Trump’s handling of two crises lowers his approval — and his reelection chances

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The tragic murder of George Floyd in Minneapolis on May 25 has rattled the nation to its core. America saw the ongoing pattern of police brutality play out once again, but this time, Americans, led by people of color — the community most impacted at the hands of law enforcement — said, “Enough is enough,” and they said it loudly.

Though largely peacefulprotests raging across the country were at times overshadowed by some looting and violent rioting. 

As the world watched protests take over streets in every state of the U.S. — even protests around the world — I wondered whether viewers would react most strongly to the protesters or the looters? 

A national survey for PBS and NPR conducted on June 2-3 indicated that Americans are twice as likely to view the demonstrations as protests (61 percent) than riots (31 percent). A large majority of African Americans (79 percent) and even most white Americans (56 percent) believe the demonstrations are protests and not riots. 

The issue of confidence in the police is looming in Congress this week as the Democratic leadership and the Congressional Black Caucus in the House of Representatives introduce a package of reforms to end police violence. These reforms include proposals to limit the immunity that police officers have against lawsuits and to eliminate racial profiling. 

Last week, local leaders took the initiative. Los Angeles Mayor Eric Garcetti proposed taking away $150 million in funding for the city’s police department and redirecting the funds to youth jobs, health initiatives and peace centers to heal trauma.

Minneapolis officials issued orders banning the use of choke holds in their police department. Minnesota Attorney General Keith Ellison brought second-degree murder charges against Derek Chauvin, the police officer who killed Floyd, and charged the three officers present at the scene with aiding and abetting. The Buffalo, N.Y., police department suspended two policemen who shoved to the ground a 75-year-old man who was protesting, seriously injuring him.

While a majority of both white and black Americans see the demonstrations as peaceful protests and not riots, there is a sharp racial division in the level of confidence in the police. Four out of every 10 (42 percent) white Americans have a great deal of confidence in the ability of police officers to treat all races fairly; less than one in every ten African Americans (6 percent) feel the same way.

Crises bring out the best or the worst in presidents. Herbert Hoover appeared indifferent to the suffering of people during the Great Depression, while Franklin Roosevelt attacked the crisis aggressively.

Donald Trump has taken a bad situation and made it worse. Four days after Floyd’s death, he tweeted the protesters in Minneapolis “thugs” and added a threat that “when the looting starts, the shooting starts.” Twitter flagged the president’s tweet as glorifying violence.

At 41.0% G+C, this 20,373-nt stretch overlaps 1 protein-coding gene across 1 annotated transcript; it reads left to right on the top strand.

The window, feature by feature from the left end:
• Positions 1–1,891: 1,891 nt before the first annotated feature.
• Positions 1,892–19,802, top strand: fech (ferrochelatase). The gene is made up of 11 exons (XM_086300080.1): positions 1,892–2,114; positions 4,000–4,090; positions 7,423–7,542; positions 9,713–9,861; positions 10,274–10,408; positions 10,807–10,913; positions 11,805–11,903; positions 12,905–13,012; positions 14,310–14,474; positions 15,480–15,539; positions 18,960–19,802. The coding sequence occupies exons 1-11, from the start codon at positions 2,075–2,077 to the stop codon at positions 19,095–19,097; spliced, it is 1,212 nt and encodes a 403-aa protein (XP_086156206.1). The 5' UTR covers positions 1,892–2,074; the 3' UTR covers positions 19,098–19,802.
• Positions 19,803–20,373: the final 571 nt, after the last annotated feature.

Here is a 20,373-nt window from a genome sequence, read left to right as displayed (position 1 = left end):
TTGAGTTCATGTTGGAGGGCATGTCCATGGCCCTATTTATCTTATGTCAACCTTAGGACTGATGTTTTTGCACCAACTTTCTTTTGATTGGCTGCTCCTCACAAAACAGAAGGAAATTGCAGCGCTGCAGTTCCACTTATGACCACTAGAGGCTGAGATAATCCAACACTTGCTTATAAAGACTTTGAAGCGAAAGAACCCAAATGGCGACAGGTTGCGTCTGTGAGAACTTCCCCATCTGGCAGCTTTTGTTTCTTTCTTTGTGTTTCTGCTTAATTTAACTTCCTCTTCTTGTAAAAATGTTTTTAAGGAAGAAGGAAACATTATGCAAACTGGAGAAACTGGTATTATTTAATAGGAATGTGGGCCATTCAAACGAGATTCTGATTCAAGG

Security forces used tear gas to clear activists out of Lafayette Square so Trump could do a photo-op in front of St. John’s Church near the White House.

As a result, Trump appears utterly obsessed with order and completely empty of empathy. The public wants a chief executive who can strike a balance.

Two of every three Americans (67 percent) believe the president’s response to the demonstrations protesting police brutality has increased tensions. Just about every Democrat (92 percent) but few Republicans (29 percent) believe he has made things worse. The fact that three out of every four (73 percent) independents believe Trump has increased racial tensions is potentially a very troubling sign for his prospects for reelection.  

It’s comforting to know that a majority of both white and black Americans fault the president’s handling of the racial crisis. Nine in 10 (88 percent) of African Americans feel Trump has inflamed tensions. Almost two out of three white Americans (63 percent) similarly fault his handling of the situation.

There has been a sharp drop in presidential approval since March and the advent of the COVID-19 pandemic and America’s original pandemic — racism. Since then, Trump’s net negative approval rating has doubled from -7 (43 percent approve and 50 percent disapprove)  to -14 (41 percent approve and 55 percent disapprove). The number of Americans who strongly disapprove of the president’s performance jumped from 41 to 47 percent. Ominously for his reelection prospects, the portion of independents who strongly disapprove of the president’s performance has increased by 10 percent (33 to 43 percent). 

The decline in the president’s performance ratings and his prospects for reelection should not be a surprise. So far, Trump seems to not have measured up to the two crises that have emerged and threatening the nation. In times of crisis, Americans want a president who can bring people closer together, not drive them further apart. 

Brad Bannon is a Democratic pollster and CEO of Bannon Communications Research. He is also the host of a radio podcast “Dateline D.C. With Brad Bannon” that airs on the Progressive Voices Network. Follow him on Twitter @BradBannon.

Tags #BLM Abuse anti-police Black Lives Matter civil rights Donald Trump Keith Ellison November election police brutality Political repression Polling polls president approval numbers presidential election Protests

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